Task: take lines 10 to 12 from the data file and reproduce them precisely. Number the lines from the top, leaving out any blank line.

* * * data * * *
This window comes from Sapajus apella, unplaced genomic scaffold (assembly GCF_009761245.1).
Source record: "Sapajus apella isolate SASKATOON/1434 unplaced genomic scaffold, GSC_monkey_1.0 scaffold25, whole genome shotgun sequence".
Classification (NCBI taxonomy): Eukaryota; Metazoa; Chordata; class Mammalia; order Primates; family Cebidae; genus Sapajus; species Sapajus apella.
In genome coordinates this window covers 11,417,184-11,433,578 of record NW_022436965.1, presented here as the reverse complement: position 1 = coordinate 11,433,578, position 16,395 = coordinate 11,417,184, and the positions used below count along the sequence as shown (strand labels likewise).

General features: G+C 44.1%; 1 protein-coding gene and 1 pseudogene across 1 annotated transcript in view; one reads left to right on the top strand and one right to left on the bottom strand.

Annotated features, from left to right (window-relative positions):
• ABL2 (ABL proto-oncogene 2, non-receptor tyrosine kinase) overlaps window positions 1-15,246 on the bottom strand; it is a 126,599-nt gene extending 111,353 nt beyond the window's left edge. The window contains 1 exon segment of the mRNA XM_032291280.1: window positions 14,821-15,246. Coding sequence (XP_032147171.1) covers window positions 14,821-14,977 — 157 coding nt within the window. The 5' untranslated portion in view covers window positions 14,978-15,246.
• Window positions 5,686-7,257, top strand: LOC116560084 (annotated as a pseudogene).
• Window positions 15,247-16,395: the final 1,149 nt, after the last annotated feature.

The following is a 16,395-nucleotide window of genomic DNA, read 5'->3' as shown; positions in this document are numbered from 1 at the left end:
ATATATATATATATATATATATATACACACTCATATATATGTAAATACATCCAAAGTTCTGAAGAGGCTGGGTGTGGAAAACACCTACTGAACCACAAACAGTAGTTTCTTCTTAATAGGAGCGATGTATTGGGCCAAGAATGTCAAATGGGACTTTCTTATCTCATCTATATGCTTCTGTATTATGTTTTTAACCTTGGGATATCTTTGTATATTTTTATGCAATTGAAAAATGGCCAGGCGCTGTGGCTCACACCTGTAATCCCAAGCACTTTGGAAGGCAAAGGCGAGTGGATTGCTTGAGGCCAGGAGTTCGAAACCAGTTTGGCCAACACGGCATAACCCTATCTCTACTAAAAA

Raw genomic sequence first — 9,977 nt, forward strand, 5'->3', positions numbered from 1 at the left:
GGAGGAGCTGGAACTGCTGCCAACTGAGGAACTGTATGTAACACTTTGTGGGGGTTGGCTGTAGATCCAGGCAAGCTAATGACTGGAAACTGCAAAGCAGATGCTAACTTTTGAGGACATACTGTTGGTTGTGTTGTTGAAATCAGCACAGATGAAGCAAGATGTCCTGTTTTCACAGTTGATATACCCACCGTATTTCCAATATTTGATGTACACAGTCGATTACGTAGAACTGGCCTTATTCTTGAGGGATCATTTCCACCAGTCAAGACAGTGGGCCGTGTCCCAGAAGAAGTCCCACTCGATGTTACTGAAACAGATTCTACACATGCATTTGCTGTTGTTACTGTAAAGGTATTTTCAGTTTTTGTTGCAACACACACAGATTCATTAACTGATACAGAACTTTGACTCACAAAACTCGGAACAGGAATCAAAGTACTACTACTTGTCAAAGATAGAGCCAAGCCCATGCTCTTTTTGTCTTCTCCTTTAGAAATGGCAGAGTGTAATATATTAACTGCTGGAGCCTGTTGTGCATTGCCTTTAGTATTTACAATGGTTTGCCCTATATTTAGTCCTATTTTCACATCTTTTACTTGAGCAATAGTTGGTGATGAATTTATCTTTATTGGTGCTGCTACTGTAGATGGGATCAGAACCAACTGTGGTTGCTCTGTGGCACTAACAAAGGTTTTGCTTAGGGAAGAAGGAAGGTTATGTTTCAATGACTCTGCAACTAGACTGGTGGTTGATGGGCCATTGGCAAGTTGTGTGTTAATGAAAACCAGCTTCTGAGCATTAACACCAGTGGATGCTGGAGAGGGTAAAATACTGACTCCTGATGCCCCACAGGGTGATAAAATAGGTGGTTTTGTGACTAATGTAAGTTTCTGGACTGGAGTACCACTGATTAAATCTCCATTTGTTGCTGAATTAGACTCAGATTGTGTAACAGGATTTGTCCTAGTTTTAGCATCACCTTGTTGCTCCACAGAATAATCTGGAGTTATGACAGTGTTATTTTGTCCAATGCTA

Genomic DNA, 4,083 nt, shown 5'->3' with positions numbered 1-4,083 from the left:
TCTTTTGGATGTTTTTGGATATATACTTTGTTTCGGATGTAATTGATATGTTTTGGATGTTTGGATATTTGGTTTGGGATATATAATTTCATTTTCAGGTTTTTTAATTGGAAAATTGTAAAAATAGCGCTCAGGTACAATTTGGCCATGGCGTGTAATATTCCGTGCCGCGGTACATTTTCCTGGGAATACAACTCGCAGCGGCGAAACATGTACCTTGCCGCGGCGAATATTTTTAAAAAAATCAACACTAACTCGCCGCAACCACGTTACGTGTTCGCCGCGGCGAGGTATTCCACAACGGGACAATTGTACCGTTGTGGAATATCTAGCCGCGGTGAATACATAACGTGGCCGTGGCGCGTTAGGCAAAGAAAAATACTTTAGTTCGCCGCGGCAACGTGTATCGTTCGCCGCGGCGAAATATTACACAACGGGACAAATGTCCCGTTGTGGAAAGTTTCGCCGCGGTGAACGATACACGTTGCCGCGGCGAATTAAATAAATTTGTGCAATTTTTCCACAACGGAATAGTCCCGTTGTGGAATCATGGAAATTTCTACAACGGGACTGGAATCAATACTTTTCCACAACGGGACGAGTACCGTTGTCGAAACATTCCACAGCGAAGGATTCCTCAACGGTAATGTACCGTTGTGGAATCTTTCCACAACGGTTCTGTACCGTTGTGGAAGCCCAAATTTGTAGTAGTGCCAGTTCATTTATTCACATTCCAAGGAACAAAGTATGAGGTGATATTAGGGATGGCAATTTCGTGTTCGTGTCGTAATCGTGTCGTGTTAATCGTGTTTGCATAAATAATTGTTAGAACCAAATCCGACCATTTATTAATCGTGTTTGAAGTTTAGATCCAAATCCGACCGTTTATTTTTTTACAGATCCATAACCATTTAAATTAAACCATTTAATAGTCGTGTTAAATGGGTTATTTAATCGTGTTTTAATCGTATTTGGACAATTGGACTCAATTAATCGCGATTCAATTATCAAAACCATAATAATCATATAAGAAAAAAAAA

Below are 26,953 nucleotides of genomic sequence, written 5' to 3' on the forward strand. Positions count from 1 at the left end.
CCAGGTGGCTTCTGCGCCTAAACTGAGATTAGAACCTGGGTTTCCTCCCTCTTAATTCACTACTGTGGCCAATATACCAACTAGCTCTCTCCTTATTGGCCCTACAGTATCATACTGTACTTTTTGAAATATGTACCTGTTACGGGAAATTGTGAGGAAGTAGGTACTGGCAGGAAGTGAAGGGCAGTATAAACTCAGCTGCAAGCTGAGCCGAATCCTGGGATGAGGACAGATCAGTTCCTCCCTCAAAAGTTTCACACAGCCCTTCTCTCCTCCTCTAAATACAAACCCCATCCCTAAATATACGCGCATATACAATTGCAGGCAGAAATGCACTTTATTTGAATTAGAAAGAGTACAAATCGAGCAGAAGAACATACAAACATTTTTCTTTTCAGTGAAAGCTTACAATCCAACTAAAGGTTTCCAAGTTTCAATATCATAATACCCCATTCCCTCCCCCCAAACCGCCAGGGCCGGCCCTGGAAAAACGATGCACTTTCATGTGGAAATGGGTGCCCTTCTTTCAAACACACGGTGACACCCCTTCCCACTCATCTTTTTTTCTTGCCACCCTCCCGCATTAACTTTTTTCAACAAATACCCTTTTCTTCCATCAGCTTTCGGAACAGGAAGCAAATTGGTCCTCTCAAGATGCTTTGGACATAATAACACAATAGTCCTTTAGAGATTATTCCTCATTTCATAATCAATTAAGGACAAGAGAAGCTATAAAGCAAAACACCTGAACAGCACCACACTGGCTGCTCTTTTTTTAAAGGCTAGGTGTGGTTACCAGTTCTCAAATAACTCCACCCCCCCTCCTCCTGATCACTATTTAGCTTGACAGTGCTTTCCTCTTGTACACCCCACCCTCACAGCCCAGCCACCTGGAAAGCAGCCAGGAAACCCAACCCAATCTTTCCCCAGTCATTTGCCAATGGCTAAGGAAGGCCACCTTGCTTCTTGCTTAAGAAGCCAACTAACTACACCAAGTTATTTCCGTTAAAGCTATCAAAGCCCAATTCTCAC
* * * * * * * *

The following is a 16,395-nucleotide window of genomic DNA, read 5'->3' as shown; positions in this document are numbered from 1 at the left end:
ATATATATATATATATATATATATACACACTCATATATATGTAAATACATCCAAAGTTCTGAAGAGGCTGGGTGTGGAAAACACCTACTGAACCACAAACAGTAGTTTCTTCTTAATAGGAGCGATGTATTGGGCCAAGAATGTCAAATGGGACTTTCTTATCTCATCTATATGCTTCTGTATTATGTTTTTAACCTTGGGATATCTTTGTATATTTTTATGCAATTGAAAAATGGCCAGGCGCTGTGGCTCACACCTGTAATCCCAAGCACTTTGGAAGGCAAAGGCGAGTGGATTGCTTGAGGCCAGGAGTTCGAAACCAGTTTGGCCAACACGGCATAACCCTATCTCTACTAAAAA

Raw genomic sequence first — 9,977 nt, forward strand, 5'->3', positions numbered from 1 at the left: